"There is fear in the marketplace and since most people only read headlines, they won't understand that all this means is that not as many houses will move hands," explained Tiffany Young of AlbertaOnFire Investor Team.
The Royal Bank of Canada revised its 2015 forecast on Monday, in light of plunging oil prices, the Bank of Canada’s surprise interest rate cut and the substantial depreciation in the Canadian dollar.
It forecasted that, in Alberta, the number of homes being bought and sold will drop to 60,500 in 2015, from 71,800 in 2014, a decline of 16 per cent and the biggest since a 12 per cent drop in 2008.
The bank predicted that house prices in Alberta will fall 0.5 per cent to an average of $370,600, the most since a 6.5 per cent drop in 2009.
"If you look closer, [RBC] says they don't know if it will result in lower prices and, if it does, [it] only expects a 0.5% drop," added Young. "This means that the general market will be afraid, but as investors we know it won't affect home prices very much. Homeowners looking to sell will be a little more motivated to give us terms and conditions we want."
The revised forecast does show a slight increase, of 1.7 per cent in overall home resales in Canada, to 489,500 units in 2015, despite the notable declines expected in Alberta (16 per cent), Saskatchewan (nine per cent) and the Atlantic region (one per cent).
RBC expects gains in British Columbia (10.5 per cent), Ontario (4.7 per cent) and Quebec (3.4 per cent).
“The revision mainly reflects the lower anticipated trajectory for interest rates, which we believe will continue to stimulate homebuyer demand in net oil-consuming provinces in 2015,” senior economist Robert Hogue said in the report.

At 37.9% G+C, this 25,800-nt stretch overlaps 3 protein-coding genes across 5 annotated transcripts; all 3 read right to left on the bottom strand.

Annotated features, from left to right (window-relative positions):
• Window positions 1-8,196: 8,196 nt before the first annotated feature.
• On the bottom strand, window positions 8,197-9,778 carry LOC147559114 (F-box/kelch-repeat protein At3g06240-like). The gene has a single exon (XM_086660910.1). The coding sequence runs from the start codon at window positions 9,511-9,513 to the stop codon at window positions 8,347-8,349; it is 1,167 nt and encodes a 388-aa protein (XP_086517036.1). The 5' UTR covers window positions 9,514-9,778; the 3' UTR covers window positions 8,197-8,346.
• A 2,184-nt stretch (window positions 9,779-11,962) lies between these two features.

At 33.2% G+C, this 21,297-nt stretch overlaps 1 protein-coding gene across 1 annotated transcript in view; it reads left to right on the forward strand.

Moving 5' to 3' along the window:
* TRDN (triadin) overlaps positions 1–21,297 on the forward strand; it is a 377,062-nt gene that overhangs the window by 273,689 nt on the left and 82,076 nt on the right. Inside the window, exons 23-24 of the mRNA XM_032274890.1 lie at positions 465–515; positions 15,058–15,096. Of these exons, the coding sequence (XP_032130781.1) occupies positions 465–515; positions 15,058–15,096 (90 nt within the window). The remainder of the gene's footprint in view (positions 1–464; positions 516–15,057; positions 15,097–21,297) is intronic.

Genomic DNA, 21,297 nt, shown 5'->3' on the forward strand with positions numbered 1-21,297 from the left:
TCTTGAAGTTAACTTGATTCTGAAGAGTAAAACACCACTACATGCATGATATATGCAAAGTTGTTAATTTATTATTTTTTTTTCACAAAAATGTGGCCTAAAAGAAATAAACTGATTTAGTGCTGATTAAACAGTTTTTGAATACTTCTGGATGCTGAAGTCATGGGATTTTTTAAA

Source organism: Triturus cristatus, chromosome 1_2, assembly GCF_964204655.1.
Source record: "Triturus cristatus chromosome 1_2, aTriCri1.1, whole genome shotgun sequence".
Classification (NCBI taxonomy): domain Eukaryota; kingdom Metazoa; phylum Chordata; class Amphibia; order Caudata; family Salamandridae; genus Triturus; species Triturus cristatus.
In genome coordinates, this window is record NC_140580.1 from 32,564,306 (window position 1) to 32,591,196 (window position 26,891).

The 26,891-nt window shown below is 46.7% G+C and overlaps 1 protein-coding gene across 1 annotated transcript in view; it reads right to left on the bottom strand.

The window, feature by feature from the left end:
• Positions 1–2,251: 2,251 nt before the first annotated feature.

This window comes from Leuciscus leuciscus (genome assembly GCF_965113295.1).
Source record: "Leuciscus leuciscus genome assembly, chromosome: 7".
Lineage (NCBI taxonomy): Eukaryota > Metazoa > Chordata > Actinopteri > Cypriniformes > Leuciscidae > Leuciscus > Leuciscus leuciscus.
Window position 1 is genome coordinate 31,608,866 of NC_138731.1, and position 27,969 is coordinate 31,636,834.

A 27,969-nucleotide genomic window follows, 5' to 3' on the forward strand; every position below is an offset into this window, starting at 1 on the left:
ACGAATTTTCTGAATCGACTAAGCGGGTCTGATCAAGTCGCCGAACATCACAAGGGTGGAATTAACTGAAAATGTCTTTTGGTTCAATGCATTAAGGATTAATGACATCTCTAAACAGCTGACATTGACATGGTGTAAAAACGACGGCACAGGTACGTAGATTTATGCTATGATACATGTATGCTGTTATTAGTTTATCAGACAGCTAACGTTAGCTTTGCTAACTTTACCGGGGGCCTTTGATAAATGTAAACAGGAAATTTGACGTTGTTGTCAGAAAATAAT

“On the other hand, the downgraded oil price assumptions for 2015 are seen to weigh more significantly on economic growth and housing demand in Alberta, Saskatchewan, and Newfoundland and Labrador.”
The report also stated that the housing outlook for 2016 remains challenging. It said it continues to anticipate a rise in interest rates, which would contribute to deterioration in housing affordability and weigh on housing demand.
"The trend for 2015 will be uncertainty," said Wayne Weum, an investor based in Edmonton. "Investors need to do their due diligence, focus on the endgame and hunker down for the long term."
To find out about the current median home prices, capital growth and demographics across Canada, check out CREW's Investment Hotspot tool.
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The number of homes being bought and sold in Alberta is forecasted to plummet in 2015, according to a report by RBC, but this decline is great news for investors in the province.